June 26, 2016/ By Adnan Rehmat
The evolution of current affairs media in Pakistan has entered an interesting phase — the transition from a more-or-less freewheeling age to a potentially more focused regulatory regime that can end up arriving, in the best case scenario, at a free speech environment but one that does not brook hate. Or it can morph into a nanny regime that is anathema to a democratic, open, pluralistic future that the country aspires to.
In the first phase in 2002, a shift occurred from a monopolistic state-owned broadcast media sector to a plethora of private-owned tv channels and radio stations, expanding the media space manifold relatively quickly. In a rapid second phase, a switch of news focus from only talking about the government to coverage of a broader range of social, political, economic and cultural pluralism (regional coverage in six languages) with citizen’s perspectives was effected.
In the third phase, as happens when media pluralism are embraced anywhere in the world in countries of socio-political transitions on the back of cutthroat market competition based on a controversial ratings system, hitherto taboo topics being covered by Pakistani media, and boundaries of even what is permissible being pushed, have acquired a critical mass.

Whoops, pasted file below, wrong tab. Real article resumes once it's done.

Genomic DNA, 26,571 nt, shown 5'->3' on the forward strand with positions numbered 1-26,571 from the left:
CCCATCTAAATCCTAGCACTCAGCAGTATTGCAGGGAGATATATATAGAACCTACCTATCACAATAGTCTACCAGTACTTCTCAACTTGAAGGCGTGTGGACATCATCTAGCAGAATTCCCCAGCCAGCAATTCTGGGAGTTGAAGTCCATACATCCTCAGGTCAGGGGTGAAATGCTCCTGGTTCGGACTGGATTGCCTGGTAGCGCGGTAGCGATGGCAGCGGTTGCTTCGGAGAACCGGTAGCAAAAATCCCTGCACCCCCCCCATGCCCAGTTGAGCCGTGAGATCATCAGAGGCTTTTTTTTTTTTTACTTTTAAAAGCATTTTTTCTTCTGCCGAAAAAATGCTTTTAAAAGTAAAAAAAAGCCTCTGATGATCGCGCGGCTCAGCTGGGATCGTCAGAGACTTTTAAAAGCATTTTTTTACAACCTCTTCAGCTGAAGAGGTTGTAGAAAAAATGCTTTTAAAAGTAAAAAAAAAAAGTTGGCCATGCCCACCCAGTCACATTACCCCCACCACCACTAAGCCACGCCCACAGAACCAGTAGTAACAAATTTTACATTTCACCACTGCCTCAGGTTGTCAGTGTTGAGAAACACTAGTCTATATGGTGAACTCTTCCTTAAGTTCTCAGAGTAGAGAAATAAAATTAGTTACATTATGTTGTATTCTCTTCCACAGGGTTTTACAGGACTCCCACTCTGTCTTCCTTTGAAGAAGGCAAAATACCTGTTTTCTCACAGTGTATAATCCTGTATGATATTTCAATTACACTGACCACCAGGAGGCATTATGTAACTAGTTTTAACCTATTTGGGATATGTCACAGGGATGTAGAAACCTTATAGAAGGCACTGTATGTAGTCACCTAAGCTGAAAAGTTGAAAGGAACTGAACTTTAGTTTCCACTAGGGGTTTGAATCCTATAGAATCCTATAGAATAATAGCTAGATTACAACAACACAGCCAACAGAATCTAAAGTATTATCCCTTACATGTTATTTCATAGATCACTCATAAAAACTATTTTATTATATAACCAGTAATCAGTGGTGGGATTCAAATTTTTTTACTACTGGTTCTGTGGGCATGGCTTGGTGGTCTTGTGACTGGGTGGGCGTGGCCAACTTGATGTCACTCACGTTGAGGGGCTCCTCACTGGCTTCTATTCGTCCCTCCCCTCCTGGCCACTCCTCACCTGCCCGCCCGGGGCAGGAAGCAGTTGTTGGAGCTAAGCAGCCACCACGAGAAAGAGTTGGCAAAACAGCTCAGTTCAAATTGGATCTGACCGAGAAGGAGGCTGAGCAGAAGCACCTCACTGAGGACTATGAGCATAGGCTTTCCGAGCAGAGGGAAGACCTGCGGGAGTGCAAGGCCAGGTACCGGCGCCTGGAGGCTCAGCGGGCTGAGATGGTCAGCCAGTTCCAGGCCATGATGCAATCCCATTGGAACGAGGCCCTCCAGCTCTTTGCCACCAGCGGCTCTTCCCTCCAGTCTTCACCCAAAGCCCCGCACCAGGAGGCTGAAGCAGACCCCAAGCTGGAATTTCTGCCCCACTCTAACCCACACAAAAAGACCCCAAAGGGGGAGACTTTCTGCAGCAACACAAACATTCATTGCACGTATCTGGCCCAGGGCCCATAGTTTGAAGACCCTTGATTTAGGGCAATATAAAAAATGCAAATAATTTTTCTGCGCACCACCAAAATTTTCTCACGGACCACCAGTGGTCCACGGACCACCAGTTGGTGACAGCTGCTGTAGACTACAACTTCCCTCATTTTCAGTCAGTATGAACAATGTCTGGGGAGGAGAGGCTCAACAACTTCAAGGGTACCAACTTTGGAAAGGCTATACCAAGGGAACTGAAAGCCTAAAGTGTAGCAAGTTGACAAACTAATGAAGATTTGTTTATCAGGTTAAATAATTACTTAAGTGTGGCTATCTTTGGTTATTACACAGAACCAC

Street agendas, news agendas
The results are controversies (“even raising the ‘settled’ issue of Ahmadis being non-Muslims amounts to blasphemy”), frayed tempers (“women, shalwars and husbandry”) and hurt egos (“I’m embarrassed when my children see ads for condoms and ask me for explanations”). These examples are from the last three weeks only but constitute a representative sample of street agendas and socio-cultural beliefs and habits translating into a national news agenda.
How these developments play out constitute the current fourth phase of transition. Arguably this is the most critical phase of transition of media evolution to navigate. Why? Because this phase will determine if Pakistan is able to come to terms with its multi-national, multi-ethnic, multi-linguist, multi-faith, multi-sectarian and multi-class character by embracing these extraordinary pluralism and agreeing on the broader set of principles that will accommodate these pluralism.
In the early stage of responses to the transition to this phase, how is Pakistan faring? As expected, not too encouragingly.
The problem with the default response of the state is that it interprets everything from the narrow prism of its own interests rather than that of citizens based on immutable fundamental rights as guaranteed in the constitution. The issue of who can say what, or not, on a current affairs tv channel is not an issue of the media alone but an issue of freedom of expression.
Amid the raging content-related controversies, the Pakistan Electronic Media Regulatory Authority (Pemra), which regulates the private broadcast sector only, has stepped in to mediate. Its defining response has been to fine, ban and warn tv channels with a view to burying controversies rather than addressing them through larger principles. This default response is an outcome of the technicalities of its parent law and attendant regulations — all of which were birthed by a military regime without consultations with relevant stakeholders.